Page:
Valeria Maltoni is a professional marketer with 20 years of real-world corporate experience, 10 of which online, across a broad array of mid-to-large sized companies. Hands-on work at a Fortune 500 technology company, a technology start-up, in health care, chemical manufacturing, risk management consulting, and the non-profit sector have provided her with a wealth of experience and insights. Now Valeria applies that knowledge to helping businesses understand how customers and communities have changed marketing, public relations, and communications - and how to build value in this new environment. She specializes in marketing communications, customer dialogue, and brand management. Valeria has come to define modern business as a long and open conversation. Conversation Agent is recognized among the world's top online marketing blogs.
Thank you for giving us a bit of your time, Valeria; no small thing, considering how in-demand you are these days! Please give us a brief background: Where were you born and raised, what were the pivotal events in your life so far, what brought you to marketing as a career?
I was made in Italy and grew up in Modena. The city is famous to the world for its balsamic vinegar, Ferrari cars, and Luciano Pavarotti. It's a place I love to visit every year, especially since my whole family is still there. When I was six, I told my parents that I'd become a translator in the US. And that's what I did.
Before earning my doctoral university degree in linguistics, I worked as a translator for 6+ years -- 1,200 hours of simultaneous interpreting work alone, and 200 hours of dubbing -- while also doing publicity for a non profit center and going back and forth to finish University. It was fun, juggling it all. Operations, PR
, marketing were all integrated with it. When I got into business from non profit, they wanted me for my marketing and communications experience. So there you have it. That was too long ago to mention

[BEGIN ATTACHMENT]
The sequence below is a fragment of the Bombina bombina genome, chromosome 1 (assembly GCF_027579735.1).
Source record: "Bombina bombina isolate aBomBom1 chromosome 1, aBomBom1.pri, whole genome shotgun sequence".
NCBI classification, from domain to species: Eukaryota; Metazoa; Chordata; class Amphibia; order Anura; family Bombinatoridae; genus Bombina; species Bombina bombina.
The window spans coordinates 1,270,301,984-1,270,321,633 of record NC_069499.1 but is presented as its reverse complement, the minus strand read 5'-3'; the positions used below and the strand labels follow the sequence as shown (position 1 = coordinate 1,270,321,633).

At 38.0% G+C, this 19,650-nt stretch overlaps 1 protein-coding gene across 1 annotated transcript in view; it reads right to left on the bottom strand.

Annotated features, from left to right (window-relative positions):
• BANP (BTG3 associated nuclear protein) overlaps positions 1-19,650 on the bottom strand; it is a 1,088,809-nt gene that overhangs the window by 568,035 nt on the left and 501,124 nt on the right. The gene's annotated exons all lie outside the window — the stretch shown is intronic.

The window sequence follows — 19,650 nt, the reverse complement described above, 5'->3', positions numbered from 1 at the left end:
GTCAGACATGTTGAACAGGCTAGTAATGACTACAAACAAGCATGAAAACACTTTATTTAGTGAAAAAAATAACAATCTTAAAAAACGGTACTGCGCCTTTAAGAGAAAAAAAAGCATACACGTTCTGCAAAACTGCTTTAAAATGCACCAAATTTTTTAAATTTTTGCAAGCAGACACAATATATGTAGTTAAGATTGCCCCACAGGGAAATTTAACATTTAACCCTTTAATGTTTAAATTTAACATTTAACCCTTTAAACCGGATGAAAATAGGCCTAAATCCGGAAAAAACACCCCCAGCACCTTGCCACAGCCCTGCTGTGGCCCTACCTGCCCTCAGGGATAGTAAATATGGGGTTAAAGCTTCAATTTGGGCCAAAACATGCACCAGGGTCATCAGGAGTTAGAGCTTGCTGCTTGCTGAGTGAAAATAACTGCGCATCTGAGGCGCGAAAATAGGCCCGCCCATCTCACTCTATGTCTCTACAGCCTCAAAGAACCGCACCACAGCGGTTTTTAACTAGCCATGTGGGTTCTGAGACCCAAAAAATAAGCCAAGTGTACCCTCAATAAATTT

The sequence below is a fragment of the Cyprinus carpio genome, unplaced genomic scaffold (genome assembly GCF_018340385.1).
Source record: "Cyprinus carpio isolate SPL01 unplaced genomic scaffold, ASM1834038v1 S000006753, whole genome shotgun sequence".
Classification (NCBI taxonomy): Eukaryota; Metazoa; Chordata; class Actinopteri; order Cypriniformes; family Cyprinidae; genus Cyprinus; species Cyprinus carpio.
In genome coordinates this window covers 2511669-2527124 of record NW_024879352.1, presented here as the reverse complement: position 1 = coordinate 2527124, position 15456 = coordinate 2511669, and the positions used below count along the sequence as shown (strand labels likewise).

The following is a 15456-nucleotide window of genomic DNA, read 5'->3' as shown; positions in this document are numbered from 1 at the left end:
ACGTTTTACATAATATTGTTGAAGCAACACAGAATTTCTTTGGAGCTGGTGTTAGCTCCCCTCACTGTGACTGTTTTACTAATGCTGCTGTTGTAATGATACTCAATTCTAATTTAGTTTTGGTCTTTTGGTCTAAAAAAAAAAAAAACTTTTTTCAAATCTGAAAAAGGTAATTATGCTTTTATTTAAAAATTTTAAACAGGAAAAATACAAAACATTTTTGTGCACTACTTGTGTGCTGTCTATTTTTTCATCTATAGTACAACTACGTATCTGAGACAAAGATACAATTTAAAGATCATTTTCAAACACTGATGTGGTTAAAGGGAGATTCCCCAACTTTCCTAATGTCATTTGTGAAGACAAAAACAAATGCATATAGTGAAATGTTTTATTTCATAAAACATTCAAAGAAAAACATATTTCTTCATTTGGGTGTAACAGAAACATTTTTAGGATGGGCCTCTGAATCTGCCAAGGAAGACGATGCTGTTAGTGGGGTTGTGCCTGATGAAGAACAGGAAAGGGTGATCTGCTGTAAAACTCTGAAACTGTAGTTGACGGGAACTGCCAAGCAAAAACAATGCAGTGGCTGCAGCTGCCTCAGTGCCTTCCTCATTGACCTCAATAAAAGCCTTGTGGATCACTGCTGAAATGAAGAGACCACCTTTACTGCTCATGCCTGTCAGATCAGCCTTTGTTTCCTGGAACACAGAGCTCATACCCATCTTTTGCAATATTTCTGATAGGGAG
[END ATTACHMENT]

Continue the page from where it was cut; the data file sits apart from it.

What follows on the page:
Can you give us a quick summary of what you mean in your bio when you say, "Valeria has come to define modern business as a long and open conversation"?
As we're finding out with the economic slump, many industries and companies are interdependent -- we're all connected, individuals and organizations. Unless you're willing to be in conversation and participating in alliances, partnerships, knowledge flows, interactions with customers and suppliers, etc. you're missing out.
This is continuous, at all levels. It's both an opportunity and a challenge. When do you open up, when do you gather your facts? It's increasingly faster, yet there are valid reasons to slow down as well. We live in interesting times.
What do you mean when you say that 'talk can change our lives'?
With the rise of social media, everyone publishing, everyone with the ability to create, and mash up, we have even more of a need to communicate with each other, to make clarity, to break through the clutter. To build trust, we need to go back to the future, make our word our contract with each other. That happens only when we choose dialogue over reaction. Conversation is a wonderful tool to go from positions to meeting of the minds, or a new place.
Though a longtime marketing professional, you have completely embraced the new media of social marketing. What is the ultimate importance of these new approaches – for business and for societies in general?
We're social before we're anything else. We're born that way
Think about a baby. They're so dependent on others to learn their way around. Then children, experimenting with life, going from contact to friend without filters and judgment, with curiosity. Then we grow up, and bang, the walls come down. We learn and are incapable of unlearning so we can innovate again, and connect with others.
Businesses are reflections of the cultures that define them. Culture is the important part, the part we need to go back and re-evaluate and in many cases repair. People are humans, they're not "resources," cogs in industrial wheels. People are relearning to be self-reliant and about the value of trust. This is important for what's next.
Our membership at Virtual Assistant Forums is composed mostly of solopreneurs. Does community-building relate to the business concerns of tiny operations as well as larger companies? If so, how?
Everyone moves around so much these days, which is where VAs are helpful, right? And we're social animals, we watch what others do, then tend to follow suit. Often we make up for lack of physical community with virtual ones. That's because community is important to people -- to us. We don't exist in a vacuum. And yes, this is especially important for solopreneurs. Organic and community of practice means support, networking, knowledge flows, and so much more.
What are the fundamental steps you recommend taking when starting to build a community? What tactics have you used that have made your communities successful?